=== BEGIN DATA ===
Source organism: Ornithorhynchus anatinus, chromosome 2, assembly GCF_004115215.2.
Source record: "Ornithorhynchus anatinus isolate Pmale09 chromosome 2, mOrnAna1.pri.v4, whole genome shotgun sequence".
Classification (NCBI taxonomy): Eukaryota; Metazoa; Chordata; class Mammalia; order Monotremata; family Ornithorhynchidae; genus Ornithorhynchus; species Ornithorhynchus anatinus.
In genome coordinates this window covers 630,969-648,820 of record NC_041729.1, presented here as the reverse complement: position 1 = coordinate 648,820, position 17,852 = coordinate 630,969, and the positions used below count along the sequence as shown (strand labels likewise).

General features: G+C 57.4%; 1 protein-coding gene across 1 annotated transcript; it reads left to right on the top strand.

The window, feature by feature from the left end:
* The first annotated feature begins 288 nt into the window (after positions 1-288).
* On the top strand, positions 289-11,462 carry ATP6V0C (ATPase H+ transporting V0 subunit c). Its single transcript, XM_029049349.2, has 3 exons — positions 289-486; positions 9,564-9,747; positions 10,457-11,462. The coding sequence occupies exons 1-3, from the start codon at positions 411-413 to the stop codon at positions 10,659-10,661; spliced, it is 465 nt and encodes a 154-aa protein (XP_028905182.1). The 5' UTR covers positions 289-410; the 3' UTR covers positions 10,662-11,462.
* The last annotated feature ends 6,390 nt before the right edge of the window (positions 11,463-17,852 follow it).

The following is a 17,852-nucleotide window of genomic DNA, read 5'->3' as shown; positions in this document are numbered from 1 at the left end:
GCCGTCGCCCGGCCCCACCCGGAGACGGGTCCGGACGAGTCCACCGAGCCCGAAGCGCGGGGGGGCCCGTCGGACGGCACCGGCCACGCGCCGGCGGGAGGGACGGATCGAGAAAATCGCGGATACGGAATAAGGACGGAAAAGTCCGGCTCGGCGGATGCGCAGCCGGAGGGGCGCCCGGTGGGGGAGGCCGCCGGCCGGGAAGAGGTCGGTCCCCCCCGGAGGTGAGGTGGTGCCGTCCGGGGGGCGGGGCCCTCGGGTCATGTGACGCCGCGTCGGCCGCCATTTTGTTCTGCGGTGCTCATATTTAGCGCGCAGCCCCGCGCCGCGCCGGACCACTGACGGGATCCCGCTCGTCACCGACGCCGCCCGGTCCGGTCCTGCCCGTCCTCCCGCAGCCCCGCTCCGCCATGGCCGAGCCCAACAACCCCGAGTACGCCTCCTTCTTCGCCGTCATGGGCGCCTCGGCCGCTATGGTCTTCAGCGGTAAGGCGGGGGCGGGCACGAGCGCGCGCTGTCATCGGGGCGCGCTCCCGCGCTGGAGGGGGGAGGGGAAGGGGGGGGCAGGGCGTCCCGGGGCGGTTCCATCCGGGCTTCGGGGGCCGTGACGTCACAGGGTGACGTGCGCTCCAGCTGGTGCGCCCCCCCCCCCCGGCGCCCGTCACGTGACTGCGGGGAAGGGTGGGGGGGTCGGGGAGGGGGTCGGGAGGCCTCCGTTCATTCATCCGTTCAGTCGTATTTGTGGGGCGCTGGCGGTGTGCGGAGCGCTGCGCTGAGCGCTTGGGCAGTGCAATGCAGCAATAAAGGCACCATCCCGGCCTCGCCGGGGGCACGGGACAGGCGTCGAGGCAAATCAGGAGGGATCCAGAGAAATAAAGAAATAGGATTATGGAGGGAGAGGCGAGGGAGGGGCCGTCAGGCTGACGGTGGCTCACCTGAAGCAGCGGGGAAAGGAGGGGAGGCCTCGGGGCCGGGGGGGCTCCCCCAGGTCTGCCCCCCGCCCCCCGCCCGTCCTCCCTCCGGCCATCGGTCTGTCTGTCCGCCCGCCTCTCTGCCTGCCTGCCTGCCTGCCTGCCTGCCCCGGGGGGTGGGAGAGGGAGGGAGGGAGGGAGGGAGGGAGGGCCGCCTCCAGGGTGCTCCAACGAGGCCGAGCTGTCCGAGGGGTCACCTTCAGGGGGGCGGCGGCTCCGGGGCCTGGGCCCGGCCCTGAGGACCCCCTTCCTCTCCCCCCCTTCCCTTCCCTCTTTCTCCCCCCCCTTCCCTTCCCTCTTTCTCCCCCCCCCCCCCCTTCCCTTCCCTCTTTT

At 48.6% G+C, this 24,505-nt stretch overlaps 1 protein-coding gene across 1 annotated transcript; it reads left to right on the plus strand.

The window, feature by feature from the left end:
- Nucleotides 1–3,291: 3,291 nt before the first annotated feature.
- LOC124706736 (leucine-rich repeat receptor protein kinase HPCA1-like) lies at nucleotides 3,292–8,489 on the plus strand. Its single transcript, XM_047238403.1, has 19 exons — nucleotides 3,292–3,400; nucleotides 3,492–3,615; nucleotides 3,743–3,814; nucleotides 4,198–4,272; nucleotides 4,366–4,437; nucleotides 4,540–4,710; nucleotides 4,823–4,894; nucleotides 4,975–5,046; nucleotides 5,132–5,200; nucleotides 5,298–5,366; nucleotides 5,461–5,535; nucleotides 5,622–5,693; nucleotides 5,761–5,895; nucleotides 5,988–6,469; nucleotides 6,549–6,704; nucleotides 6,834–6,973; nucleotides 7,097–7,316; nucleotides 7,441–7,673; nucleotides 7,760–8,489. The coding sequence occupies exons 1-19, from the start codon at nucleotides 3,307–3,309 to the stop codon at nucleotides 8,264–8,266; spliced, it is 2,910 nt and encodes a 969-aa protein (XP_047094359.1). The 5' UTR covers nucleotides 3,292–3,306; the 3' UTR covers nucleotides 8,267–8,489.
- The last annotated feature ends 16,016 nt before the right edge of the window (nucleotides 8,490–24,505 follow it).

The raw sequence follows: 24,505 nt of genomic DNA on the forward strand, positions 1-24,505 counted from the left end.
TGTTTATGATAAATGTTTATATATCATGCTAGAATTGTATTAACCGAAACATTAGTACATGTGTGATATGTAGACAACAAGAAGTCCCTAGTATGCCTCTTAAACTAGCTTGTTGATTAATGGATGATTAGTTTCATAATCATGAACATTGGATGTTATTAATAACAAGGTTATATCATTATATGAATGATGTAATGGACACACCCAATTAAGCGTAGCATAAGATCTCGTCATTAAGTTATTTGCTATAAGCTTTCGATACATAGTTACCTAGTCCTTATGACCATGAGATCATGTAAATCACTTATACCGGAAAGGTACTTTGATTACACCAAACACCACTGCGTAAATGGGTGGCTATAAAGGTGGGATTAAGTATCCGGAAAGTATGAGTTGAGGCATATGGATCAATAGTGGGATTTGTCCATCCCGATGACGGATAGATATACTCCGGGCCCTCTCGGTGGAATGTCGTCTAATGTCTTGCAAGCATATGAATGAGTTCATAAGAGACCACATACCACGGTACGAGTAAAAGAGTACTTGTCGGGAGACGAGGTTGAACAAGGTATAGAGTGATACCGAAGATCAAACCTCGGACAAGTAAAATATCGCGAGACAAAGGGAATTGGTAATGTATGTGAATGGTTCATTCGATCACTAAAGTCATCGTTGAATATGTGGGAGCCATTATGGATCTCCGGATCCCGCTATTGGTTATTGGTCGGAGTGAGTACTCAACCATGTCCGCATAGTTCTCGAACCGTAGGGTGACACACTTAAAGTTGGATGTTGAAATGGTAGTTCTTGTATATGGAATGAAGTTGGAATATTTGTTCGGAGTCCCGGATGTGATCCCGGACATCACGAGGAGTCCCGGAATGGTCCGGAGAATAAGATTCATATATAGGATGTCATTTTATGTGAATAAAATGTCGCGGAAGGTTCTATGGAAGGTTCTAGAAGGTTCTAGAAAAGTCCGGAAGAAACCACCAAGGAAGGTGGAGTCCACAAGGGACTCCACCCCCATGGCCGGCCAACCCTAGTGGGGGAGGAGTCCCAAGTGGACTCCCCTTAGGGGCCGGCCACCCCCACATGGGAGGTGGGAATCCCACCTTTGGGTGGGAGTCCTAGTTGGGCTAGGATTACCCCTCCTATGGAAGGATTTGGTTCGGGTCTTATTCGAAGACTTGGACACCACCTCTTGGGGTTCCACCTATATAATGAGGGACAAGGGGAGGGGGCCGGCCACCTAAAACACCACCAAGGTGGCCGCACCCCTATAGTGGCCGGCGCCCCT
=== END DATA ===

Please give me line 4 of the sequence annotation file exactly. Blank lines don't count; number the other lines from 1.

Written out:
In genome coordinates this window covers 630,969-648,820 of record NC_041729.1, presented here as the reverse complement: position 1 = coordinate 648,820, position 17,852 = coordinate 630,969, and the positions used below count along the sequence as shown (strand labels likewise).